Interview with Shark Hero Joe Romeiro

Part 1: Chatting with Joe Romeiro, Shark Videographer & Filmmaker – and Shark Angel!!!
By Tim Gideon

It’s not easy getting Shark Angel Joe Romeiro on the phone. He’s usually leading Blue Shark dives off the coast of Rhode Island or filming Oceanic Whitetips in the dead of night in the Bahamas. Joe’s an underwater videographer and filmmaker, and his company, 333 Productions, which focuses on the plight of sharks worldwide, has won several awards in the process—like the Blue Ocean Film Festival Best Emerging Filmmaker in 2009 and the Ocean Inspiration award for a 100-second Jacques Cousteau tribute. We were lucky enough to get Joe on the phone recently to chat about how he got his start, his upcoming projects, and a breathtaking video he shot with shark handler Cristina Zenato - another shark angel! See her profile here...

Joe filming sharks in the Bahamas

SHARK ANGELS: So, how did you end up filming sharks for a living?

JOE ROMEIRO: Well, I was born in Terceira, in the Azores, and I came over here when I was three years old. When I was five, my grandfather took me out fishing and I saw my first shark. So, I’ve just loved sharks ever since I was a little kid. When I was 21, I opened my first business and ended up doing well with that and opened a second one of the same sort and eventually got really into diving. I was able to fund some of my earlier film expeditions with money from the businesses. Even to this day I still fund quite a few of my own filming expeditions [[laughs]]!

SA: Are these businesses you started up related to sharks or diving?

JR: No, I own two tattoo studios—I was an artist when I was younger and won a RISD award when I was in high school. Anyway, I was always out on the water when I was a little kid, but when I was 26 is when I first started getting into diving. And eventually, in addition to the tattoo business, I became a commercial fisherman, but during that time, I started to get really disgusted with the ocean because everything you saw was always dead, everything you did [in commercial fishing] was horrible. A lot of it wasn’t even caused by us, but I obviously got out of that line of work.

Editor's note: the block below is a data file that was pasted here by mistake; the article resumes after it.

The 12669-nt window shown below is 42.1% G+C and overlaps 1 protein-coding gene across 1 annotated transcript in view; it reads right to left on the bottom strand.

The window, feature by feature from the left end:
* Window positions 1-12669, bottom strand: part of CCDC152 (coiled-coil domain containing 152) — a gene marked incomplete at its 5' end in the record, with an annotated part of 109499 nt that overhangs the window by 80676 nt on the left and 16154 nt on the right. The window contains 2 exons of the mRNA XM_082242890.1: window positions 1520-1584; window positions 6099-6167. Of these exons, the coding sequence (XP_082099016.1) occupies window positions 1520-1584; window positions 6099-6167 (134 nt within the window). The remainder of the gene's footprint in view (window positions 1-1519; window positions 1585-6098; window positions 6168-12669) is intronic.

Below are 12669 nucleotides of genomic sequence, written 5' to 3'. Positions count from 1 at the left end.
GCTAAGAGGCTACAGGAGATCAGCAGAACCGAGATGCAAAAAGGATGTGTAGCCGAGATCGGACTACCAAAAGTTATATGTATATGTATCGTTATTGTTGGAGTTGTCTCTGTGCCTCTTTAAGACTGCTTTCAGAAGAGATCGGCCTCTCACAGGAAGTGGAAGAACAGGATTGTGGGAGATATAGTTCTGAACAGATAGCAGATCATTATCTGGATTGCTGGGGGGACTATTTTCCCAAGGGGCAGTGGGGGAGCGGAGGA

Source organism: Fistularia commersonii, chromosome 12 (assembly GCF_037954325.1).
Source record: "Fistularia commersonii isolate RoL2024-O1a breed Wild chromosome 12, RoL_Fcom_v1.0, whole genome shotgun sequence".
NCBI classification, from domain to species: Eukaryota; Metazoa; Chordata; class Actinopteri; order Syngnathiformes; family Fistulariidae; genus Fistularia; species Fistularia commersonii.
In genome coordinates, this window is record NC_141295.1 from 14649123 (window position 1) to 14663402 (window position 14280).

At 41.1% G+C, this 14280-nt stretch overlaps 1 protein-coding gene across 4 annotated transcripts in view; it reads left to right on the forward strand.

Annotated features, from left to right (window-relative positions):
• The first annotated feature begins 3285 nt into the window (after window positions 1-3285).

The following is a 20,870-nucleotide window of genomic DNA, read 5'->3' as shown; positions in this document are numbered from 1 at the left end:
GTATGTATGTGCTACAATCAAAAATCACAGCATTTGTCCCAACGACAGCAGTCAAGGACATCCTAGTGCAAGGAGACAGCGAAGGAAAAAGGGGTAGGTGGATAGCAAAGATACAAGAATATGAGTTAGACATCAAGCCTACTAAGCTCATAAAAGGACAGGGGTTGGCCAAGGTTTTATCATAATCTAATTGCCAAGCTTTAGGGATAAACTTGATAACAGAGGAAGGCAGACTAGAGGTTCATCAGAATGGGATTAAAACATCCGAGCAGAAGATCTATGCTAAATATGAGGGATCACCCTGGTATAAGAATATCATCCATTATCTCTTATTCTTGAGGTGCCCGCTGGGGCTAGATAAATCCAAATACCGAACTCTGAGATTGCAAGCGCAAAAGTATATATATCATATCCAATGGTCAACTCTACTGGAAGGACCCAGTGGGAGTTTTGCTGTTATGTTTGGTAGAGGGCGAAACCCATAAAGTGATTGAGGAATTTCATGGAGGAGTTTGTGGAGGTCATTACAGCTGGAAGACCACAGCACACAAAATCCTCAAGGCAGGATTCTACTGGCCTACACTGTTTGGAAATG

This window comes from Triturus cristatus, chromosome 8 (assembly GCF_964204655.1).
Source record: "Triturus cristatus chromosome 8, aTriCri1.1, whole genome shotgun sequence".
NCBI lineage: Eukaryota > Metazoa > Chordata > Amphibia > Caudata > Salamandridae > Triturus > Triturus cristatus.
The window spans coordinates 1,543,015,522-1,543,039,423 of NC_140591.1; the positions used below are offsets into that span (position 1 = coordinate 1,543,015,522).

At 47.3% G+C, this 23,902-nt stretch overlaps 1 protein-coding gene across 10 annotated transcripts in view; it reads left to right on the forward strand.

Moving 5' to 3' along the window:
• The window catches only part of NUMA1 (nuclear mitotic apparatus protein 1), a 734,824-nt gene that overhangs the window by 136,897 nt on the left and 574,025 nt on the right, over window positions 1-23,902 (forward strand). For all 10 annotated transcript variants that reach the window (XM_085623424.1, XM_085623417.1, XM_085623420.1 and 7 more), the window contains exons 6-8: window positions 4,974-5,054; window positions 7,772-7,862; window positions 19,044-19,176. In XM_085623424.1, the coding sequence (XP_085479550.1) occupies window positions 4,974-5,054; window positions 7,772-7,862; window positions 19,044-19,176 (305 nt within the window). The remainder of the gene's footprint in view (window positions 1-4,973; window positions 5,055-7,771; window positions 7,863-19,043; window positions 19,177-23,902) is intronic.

SA: So what specifically is so gruesome about commercial fishing?

JR: I think, primarily, it’s an archaic method to try to farm something that they [the fisheries] have no control over…The thing they’re most sensitive to is a loss of profit. When you’re dealing with something that’s food-related, all the sudden big corporations get involved, and international laws are involved because this is a migrating animal.

SA: And where were you fishing? Off the coast of Rhode Island?

JR: Yeah, in New England. And I worked on little charter boats and eventually started doing these dives with Blue Sharks, taking professional photographers and videographers out to see them, but that’s not really for money. My main thing is making films.

SA: So, what came first—the filmmaking or the diving?

JR: The diving came first. My dad couldn’t swim, so we’d just go fishing off the pier. He never saw the fish in the water. So I had a little tiny Reefmaster camera, and I’d go in the water, crack a clam open and try to attract some of the fish we used to catch and film them just so he could see what they look like.


Joe filming a white shark outside of the cage

SA: How did you go from the Reefmaster videos to professional shoots?

JR: Well, eventually I wanted to see the fish I’d always loved, like sharks. And there were White Sharks trips, and Blue Shark trips off our coast. After I finally saw the Great White and talked to other people around me I was pushed to get into filming more, so I got a medium-sized camera, and eventually I was talking to a close friend of mine on a Manta trip and he told me, “Man, you really gotta get into filming.” I took my life savings and bought a camera—a big system.